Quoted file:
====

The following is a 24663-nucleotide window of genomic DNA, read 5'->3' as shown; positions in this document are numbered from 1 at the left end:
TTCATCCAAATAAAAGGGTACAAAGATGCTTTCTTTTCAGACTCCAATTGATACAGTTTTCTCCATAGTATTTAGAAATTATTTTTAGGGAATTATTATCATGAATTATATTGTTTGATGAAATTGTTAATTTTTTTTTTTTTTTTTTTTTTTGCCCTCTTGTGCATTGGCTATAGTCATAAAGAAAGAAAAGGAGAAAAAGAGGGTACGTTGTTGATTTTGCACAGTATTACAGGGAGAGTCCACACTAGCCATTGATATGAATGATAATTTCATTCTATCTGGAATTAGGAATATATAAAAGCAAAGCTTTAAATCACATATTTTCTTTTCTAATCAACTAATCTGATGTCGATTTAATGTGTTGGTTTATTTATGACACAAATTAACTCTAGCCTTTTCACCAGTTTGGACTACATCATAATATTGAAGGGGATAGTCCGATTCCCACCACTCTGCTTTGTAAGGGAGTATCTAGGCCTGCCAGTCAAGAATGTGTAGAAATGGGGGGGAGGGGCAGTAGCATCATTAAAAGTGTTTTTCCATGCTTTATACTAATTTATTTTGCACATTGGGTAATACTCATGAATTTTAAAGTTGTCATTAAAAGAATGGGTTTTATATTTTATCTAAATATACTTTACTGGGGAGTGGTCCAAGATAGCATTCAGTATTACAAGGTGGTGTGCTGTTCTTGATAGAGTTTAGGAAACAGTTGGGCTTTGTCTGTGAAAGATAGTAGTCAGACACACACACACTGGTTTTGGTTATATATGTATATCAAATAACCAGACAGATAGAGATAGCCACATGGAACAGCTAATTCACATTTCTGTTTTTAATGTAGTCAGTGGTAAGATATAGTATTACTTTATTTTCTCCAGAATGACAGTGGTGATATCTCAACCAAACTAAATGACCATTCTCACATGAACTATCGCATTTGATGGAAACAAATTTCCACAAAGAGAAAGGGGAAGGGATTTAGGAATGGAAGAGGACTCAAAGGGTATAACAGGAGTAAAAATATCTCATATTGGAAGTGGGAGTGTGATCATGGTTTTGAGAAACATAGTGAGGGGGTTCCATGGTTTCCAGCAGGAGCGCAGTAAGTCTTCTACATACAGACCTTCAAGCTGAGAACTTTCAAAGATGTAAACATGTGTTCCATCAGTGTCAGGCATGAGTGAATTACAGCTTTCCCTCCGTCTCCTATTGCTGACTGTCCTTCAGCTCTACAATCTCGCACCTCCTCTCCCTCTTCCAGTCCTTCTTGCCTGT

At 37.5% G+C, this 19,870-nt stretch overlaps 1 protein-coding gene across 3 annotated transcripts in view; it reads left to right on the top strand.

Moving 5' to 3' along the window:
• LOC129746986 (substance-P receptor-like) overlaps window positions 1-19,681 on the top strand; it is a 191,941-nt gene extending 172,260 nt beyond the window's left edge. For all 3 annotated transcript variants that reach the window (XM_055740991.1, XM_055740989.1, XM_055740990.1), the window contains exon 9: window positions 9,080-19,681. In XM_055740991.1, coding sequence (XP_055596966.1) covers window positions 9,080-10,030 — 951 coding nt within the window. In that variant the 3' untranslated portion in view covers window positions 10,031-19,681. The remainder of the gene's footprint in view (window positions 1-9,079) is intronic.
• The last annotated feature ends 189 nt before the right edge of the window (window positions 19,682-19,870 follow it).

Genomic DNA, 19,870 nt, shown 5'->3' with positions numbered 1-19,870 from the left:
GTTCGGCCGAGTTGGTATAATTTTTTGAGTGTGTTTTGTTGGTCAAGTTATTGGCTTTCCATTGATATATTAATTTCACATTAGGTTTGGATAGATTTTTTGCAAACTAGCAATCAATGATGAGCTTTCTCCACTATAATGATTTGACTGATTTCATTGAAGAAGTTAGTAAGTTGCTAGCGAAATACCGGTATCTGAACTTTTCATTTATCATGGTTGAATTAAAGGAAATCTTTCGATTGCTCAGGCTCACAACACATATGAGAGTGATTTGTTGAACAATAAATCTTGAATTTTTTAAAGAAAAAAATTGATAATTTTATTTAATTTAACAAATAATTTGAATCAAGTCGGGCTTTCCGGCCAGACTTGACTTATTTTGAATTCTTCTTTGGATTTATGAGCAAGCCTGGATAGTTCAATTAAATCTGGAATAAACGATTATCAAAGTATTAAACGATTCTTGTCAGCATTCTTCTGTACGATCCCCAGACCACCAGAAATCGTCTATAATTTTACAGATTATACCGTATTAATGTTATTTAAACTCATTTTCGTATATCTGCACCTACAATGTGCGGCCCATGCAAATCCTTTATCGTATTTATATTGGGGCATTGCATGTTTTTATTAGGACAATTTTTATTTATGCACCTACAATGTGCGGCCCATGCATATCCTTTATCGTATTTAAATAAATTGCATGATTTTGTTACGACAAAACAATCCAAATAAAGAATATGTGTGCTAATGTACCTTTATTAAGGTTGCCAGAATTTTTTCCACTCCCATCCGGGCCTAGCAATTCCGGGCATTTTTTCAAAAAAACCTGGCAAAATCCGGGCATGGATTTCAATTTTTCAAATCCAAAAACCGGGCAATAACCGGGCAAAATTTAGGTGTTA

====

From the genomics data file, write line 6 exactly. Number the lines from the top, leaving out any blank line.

• The last annotated feature ends 189 nt before the right edge of the window (window positions 19,682-19,870 follow it).